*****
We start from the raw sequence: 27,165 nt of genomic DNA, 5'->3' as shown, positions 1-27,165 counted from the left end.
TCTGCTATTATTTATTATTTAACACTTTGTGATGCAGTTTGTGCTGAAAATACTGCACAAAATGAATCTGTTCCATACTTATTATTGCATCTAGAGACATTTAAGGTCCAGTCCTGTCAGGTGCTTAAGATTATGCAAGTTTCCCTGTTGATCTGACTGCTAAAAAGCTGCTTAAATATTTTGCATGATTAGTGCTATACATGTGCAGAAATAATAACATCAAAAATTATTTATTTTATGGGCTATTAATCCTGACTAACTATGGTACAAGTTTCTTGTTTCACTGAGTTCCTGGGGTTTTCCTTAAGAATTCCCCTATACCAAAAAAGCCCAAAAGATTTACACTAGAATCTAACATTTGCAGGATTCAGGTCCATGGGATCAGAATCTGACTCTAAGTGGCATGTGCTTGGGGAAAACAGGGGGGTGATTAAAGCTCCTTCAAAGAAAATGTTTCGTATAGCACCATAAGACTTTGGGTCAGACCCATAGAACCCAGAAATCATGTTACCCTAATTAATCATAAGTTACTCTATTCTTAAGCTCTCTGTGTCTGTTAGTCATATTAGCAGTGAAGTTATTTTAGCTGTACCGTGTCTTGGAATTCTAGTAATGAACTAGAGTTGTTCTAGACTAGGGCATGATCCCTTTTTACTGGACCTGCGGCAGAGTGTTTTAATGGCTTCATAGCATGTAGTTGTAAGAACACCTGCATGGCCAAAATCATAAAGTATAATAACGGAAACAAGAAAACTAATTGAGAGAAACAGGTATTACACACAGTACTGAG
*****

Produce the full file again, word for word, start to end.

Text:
We start from the raw sequence: 27,165 nt of genomic DNA, 5'->3' as shown, positions 1-27,165 counted from the left end.
TCTGCTATTATTTATTATTTAACACTTTGTGATGCAGTTTGTGCTGAAAATACTGCACAAAATGAATCTGTTCCATACTTATTATTGCATCTAGAGACATTTAAGGTCCAGTCCTGTCAGGTGCTTAAGATTATGCAAGTTTCCCTGTTGATCTGACTGCTAAAAAGCTGCTTAAATATTTTGCATGATTAGTGCTATACATGTGCAGAAATAATAACATCAAAAATTATTTATTTTATGGGCTATTAATCCTGACTAACTATGGTACAAGTTTCTTGTTTCACTGAGTTCCTGGGGTTTTCCTTAAGAATTCCCCTATACCAAAAAAGCCCAAAAGATTTACACTAGAATCTAACATTTGCAGGATTCAGGTCCATGGGATCAGAATCTGACTCTAAGTGGCATGTGCTTGGGGAAAACAGGGGGGTGATTAAAGCTCCTTCAAAGAAAATGTTTCGTATAGCACCATAAGACTTTGGGTCAGACCCATAGAACCCAGAAATCATGTTACCCTAATTAATCATAAGTTACTCTATTCTTAAGCTCTCTGTGTCTGTTAGTCATATTAGCAGTGAAGTTATTTTAGCTGTACCGTGTCTTGGAATTCTAGTAATGAACTAGAGTTGTTCTAGACTAGGGCATGATCCCTTTTTACTGGACCTGCGGCAGAGTGTTTTAATGGCTTCATAGCATGTAGTTGTAAGAACACCTGCATGGCCAAAATCATAAAGTATAATAACGGAAACAAGAAAACTAATTGAGAGAAACAGGTATTACACACAGTACTGAG